It took many, many generations for the Puijila darwini to evolve from this…..
When you think about it, 25 million years is a very long time for organisms to evolve and change. The speed of change from Puijila darwini to elephant seal was extremely slow, with each tiny change taking many generations to complete. A Puijila darwini didn’t suddenly give birth to a live elephant seal!
There were several intermediate species that evolved along the way before the descendants of the Puijila darwini evolved into what we know today as the ‘elephant seal’.
An ‘intermediate’ species is a species of animal that exhibits traits common to both an ancestral group (in this instance the Puijila darwini) and its descendant group. (the elephant seal)
Over time the descendants of the Puijila darwini evolved to look less ‘Puijila-like’ and more ‘elephant seal-like’ Amongst other things, the Puijila-like ‘intermediate species’ would have had: shorter legs and webbed feet that began to look like flippers; the beginnings of a layer of blubber; ears enabling the species to hear better underwater; an ability to dive deeper; eyes that could see better in murky water.
Amongst other things the ‘elephant seal-like’ intermediate ancestor would have had: very short legs and the beginnings of flippers; a much thicker layer of blubber; an improved sense of hearing to help locate prey in the semi darkness at great ocean depths; an ability to dive even deeper and swim even faster than their ‘puijla-like’ intermediate ancestors.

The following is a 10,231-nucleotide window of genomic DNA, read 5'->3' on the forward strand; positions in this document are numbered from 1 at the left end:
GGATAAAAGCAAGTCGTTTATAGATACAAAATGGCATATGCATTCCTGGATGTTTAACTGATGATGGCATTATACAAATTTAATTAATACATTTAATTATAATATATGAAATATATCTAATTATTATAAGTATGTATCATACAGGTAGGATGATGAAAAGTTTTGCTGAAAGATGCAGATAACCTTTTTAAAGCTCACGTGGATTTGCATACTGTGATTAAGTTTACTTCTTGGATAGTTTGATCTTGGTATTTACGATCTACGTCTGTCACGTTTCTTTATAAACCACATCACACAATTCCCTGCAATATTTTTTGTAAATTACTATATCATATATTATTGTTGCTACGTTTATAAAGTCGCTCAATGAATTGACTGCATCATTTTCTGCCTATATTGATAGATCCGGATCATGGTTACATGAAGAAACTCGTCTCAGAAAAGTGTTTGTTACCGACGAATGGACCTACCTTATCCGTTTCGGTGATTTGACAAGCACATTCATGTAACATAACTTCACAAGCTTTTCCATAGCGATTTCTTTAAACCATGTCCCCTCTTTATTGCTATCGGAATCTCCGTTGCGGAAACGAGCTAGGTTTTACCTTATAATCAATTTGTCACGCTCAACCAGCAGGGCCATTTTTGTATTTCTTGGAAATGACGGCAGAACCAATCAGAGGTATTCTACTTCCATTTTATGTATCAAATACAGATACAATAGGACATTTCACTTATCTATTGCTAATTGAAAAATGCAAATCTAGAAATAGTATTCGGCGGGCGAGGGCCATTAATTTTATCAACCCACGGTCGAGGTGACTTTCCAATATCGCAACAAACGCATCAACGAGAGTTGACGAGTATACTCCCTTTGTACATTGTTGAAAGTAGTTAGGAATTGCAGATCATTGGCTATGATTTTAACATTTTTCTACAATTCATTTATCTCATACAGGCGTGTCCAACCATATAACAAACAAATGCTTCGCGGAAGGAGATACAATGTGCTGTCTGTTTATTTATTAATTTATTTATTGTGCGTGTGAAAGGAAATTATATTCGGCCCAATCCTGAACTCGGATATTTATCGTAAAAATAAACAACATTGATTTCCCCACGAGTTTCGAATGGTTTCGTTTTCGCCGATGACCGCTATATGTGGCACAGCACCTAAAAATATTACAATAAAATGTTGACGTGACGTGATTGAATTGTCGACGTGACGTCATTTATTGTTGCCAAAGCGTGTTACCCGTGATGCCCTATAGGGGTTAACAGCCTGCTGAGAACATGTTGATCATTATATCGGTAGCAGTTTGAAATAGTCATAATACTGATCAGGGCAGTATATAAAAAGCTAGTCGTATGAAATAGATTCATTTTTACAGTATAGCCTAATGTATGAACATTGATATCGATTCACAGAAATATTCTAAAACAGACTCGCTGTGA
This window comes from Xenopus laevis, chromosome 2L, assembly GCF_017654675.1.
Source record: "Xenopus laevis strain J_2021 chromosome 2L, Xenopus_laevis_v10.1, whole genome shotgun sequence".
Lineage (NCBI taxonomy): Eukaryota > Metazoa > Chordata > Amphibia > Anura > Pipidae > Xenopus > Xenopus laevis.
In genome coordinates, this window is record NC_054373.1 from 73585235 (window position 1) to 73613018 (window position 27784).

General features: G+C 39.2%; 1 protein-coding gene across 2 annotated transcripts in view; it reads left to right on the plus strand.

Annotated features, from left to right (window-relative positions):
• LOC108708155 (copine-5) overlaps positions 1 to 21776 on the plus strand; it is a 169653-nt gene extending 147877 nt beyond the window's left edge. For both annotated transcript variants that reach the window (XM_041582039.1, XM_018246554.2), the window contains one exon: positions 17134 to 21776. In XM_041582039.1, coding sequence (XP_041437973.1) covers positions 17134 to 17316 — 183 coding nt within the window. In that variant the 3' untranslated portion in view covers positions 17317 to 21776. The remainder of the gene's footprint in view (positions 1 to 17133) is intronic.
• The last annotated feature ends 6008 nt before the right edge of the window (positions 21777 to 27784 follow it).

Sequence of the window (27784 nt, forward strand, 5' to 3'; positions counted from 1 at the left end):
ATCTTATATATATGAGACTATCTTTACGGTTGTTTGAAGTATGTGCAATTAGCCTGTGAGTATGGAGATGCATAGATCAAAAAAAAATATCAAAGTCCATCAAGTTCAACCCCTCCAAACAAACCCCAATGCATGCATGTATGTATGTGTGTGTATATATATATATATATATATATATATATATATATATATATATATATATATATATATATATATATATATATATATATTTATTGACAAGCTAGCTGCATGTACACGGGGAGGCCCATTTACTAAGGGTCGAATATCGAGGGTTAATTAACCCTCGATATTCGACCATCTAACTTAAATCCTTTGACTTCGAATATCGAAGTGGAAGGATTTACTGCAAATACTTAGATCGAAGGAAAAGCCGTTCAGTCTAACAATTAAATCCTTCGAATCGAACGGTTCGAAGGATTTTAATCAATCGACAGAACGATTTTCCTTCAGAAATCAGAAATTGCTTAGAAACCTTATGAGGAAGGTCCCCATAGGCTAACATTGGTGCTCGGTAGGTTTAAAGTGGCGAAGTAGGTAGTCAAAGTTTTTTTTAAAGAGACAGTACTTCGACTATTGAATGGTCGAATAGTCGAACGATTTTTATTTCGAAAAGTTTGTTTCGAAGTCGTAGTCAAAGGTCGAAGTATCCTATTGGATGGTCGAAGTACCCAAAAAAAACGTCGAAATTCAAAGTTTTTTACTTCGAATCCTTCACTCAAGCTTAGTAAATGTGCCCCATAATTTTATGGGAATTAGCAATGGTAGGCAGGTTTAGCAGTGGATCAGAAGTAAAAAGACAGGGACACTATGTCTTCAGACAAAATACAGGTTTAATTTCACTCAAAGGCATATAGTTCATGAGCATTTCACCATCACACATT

Today the elephant seals can dive to phenomenal depths. You can make comparisons about how deep different organisms are able to dive at Earthguide. You will see that the elephant seal is a truly amazing diving ‘machine’!
The elephant seal has the ability to dive to great depths hunting prey since it is able to store all the oxygen it needs for long dives in its blood instead of its lungs. In fact the elephant seal, before a long dive, expells all the air from its lungs and collapses them! This ensures that the animal does not suffer decompression sickness (‘the bends’) which is a sickness that humans sometimes suffer from after diving to great depths.
The elephant seal has eyes that allow it to spot prey from a distance in the murky depths. Its whiskers enable it to sense the underwater currents (the ‘wake’) that form after prey has swum close by.
Do you remember how the Puijila darwini had a tail? The elephant seal still has a tail which it has inherited from its ancestors. However the tail of the elephant seal is merely ‘vestigal’- a leftover trait that was useful to the Puijila darwini in diving and swimming in lakes and rivers but serves no useful purpose for elephant seals diving deep in the ocean.
During the Oligocene period of geological time (33 million to 23 million years ago), when the Puijila darwini first appeared, the Canadian Arctic was much warmer than it is today. If you look at this reconstruction of the Earth 25 million years ago you can see how little snow and ice there was in the Canadian Arctic.